“Offers and sales made more than six months before the start of a Regulation D offering or more than six months after completion of a Regulation D offering will not be considered part of that Regulation D offering, so long as during those six month periods there are no offers or sales of securities by or for the issuer that are of the same or a similar class as those offered and sold under Regulation D.”
However, it is important to remember that offers and sales that occur within that six-month period are not automatically going to be considered integrated. Examinations of transactions and whether they will be considered integrated are undertaken on a case-by-case basis, as every transaction differs in some way. The SEC has released notes stating that any one or more of the following may determine a transaction is integrated:
- Are the offerings part of a single plan of financing;
- Do the offerings involve issuance of the same class of securities;
- Are the offerings made at or about the same time;
- Is the same type of consideration to be received; and
- Are the offerings made for the same general purpose
If the issuer can show the SEC that they are not in fact integrated, then the issuer can move forward with the offer and sale, so long as the offer and sale complies with all other securities regulations that may apply.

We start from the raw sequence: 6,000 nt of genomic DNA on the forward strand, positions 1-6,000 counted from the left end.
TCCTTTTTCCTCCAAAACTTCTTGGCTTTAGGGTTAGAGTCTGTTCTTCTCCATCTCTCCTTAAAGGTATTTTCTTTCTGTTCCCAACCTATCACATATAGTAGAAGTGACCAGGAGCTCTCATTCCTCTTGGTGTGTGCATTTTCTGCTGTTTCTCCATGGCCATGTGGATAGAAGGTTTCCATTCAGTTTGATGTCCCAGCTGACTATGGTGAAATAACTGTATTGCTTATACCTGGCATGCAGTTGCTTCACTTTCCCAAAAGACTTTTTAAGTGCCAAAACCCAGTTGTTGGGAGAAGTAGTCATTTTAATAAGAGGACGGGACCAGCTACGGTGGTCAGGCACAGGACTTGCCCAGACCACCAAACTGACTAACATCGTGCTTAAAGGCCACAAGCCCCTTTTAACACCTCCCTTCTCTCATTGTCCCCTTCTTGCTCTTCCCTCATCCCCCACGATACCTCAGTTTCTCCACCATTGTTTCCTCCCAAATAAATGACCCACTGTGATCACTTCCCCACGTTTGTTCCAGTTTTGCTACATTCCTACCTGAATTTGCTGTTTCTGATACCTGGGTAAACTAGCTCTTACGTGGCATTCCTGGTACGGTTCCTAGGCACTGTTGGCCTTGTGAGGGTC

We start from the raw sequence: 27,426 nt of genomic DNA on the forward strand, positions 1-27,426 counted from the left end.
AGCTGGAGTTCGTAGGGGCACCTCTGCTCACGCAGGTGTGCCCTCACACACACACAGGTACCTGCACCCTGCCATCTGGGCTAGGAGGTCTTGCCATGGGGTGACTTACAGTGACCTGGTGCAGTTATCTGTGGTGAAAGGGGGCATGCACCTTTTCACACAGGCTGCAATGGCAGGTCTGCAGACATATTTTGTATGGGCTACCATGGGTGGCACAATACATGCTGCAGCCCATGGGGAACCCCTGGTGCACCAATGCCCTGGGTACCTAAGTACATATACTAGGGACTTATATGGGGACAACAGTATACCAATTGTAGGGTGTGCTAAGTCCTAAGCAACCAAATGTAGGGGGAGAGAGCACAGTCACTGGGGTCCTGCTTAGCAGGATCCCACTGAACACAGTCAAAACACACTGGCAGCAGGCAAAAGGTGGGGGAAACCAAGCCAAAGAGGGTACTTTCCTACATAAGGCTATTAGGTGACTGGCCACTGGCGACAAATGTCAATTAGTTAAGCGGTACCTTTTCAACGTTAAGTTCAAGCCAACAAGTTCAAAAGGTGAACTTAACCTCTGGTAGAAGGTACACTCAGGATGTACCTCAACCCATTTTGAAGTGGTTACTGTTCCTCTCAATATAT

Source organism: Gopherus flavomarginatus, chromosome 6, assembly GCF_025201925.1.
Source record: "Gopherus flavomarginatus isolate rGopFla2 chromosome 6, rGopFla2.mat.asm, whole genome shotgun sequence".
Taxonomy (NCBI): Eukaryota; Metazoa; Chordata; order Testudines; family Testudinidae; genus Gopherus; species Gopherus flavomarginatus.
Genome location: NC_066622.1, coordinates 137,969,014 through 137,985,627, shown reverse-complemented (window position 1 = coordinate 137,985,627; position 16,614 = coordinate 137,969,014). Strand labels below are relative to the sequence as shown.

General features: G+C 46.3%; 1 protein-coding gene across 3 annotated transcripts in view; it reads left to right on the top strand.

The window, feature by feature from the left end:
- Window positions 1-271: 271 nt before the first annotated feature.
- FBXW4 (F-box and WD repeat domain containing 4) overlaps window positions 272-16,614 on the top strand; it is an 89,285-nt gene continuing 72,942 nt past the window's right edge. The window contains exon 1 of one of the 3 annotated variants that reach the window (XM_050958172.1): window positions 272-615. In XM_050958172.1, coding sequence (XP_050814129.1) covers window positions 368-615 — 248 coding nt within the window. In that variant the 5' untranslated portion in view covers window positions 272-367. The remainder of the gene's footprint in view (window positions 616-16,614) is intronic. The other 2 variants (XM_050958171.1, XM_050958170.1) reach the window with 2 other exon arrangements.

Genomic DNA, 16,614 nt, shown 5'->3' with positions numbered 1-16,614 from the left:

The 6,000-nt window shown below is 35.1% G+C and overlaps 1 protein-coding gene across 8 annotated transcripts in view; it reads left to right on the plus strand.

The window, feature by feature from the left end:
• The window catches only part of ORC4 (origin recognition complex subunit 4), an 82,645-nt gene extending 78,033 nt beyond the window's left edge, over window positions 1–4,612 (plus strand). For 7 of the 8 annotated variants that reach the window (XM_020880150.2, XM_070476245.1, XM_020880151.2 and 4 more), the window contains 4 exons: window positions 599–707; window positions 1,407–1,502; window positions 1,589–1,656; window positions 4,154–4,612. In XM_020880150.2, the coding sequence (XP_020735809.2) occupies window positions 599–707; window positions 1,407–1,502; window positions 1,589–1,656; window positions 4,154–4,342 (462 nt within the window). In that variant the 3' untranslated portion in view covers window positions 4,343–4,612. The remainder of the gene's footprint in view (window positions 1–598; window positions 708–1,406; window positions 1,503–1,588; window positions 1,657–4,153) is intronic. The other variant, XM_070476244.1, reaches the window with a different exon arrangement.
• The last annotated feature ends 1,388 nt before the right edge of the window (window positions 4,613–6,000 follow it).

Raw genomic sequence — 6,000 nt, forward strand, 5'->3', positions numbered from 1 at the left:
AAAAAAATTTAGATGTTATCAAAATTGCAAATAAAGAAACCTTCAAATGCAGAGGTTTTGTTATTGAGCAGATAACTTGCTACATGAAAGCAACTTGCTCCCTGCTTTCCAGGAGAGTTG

The Safe Harbors of Reg. D: Rules 504, 505, and 506
Rule 504 has a maximum aggregate offering price of $1,000,000 during any 12-month period. However, an exemption under this rule is not available for reporting or investment companies. Unlike some other rules, there are no limitations on the number of purchasers, and no sophistication requirements. Another positive attribute of this exemption is there are no affirmative disclosure obligations. However, the resale of the securities after initial issuance is restricted.
Rule 505 has a maximum aggregate offering price of $5,000,000, during any 12-month period. Once again, this exemption does not apply to investment companies. Under Rule 505, the issuer may sell to an unlimited number of accredited investors, but may only sell to a maximum of 35 non-accredited investors. If the offer includes non-accredited investors, the issuer does have affirmative reporting requirements as set forth in Rule 502 Section (2). Once again, the resale of the securities after the initial issuance is restricted. The issuer must have a preexisting relationship with the investors under Rule 505, and using general solicitation or general advertising to find investors is prohibited.